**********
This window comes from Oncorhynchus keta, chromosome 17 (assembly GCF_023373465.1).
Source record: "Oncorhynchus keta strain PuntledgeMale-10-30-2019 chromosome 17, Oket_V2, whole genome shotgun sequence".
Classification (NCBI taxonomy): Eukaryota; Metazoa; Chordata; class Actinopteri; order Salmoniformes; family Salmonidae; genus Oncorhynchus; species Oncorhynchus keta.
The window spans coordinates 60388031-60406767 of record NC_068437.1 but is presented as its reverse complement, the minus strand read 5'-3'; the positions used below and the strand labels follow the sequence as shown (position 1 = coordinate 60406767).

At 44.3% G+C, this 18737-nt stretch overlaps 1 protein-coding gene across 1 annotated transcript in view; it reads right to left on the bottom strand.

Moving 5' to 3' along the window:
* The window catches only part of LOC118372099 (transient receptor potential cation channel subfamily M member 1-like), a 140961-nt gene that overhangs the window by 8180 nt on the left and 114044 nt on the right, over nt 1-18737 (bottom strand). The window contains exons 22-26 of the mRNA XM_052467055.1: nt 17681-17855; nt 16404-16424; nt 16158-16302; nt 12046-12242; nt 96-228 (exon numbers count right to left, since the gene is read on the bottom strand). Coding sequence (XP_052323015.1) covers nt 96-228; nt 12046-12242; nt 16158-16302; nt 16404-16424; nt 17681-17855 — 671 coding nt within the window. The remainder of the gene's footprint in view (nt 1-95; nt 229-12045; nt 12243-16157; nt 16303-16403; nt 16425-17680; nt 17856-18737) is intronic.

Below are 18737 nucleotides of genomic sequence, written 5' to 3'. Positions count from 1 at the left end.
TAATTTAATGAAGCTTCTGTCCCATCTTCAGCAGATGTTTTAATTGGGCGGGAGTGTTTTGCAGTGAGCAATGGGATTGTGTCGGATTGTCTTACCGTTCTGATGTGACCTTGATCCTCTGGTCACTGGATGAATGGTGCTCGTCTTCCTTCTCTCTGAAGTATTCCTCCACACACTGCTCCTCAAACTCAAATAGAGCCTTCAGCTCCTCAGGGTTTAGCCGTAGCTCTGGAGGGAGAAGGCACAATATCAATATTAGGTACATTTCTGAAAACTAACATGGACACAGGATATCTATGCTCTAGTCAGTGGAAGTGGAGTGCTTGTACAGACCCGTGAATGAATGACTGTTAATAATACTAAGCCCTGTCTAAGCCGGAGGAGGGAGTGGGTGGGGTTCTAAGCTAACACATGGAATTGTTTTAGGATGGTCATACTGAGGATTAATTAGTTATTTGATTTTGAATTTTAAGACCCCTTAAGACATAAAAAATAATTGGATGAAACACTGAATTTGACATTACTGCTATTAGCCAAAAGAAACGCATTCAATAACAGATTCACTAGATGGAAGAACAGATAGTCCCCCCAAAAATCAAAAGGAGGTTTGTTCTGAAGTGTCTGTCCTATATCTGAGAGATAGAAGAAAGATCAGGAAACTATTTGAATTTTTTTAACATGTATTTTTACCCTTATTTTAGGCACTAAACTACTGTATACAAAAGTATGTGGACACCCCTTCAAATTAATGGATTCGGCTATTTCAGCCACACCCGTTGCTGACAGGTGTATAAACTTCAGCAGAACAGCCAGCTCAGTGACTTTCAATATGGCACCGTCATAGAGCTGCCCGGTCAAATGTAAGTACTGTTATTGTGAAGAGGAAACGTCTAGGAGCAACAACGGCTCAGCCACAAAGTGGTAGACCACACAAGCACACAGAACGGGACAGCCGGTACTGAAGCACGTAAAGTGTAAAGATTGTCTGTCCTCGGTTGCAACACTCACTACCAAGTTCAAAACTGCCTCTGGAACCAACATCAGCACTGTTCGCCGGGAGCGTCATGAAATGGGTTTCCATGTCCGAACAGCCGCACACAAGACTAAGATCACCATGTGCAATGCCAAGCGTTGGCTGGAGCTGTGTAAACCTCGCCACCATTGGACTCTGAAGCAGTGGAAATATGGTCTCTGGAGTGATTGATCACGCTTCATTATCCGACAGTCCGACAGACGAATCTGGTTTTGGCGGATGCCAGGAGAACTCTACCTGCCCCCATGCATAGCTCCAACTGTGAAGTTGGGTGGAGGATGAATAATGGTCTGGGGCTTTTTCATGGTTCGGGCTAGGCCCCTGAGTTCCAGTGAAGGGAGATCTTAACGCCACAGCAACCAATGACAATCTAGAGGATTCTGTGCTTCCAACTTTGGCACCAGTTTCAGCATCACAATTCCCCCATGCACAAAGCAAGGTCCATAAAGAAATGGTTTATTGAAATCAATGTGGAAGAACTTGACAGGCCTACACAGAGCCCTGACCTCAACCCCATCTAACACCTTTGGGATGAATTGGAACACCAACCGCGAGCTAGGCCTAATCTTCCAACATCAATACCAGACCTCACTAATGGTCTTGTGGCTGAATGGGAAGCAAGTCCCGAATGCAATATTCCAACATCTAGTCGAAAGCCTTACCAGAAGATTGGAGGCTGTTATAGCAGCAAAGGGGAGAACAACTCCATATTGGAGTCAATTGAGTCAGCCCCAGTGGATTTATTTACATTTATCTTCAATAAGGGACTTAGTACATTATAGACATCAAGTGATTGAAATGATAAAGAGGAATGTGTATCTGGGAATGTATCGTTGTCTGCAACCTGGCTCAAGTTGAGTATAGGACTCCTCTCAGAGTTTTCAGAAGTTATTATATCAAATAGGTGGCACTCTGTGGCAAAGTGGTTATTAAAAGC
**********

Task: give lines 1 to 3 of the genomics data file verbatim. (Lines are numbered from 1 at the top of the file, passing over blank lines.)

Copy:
This window comes from Oncorhynchus keta, chromosome 17 (assembly GCF_023373465.1).
Source record: "Oncorhynchus keta strain PuntledgeMale-10-30-2019 chromosome 17, Oket_V2, whole genome shotgun sequence".
Classification (NCBI taxonomy): Eukaryota; Metazoa; Chordata; class Actinopteri; order Salmoniformes; family Salmonidae; genus Oncorhynchus; species Oncorhynchus keta.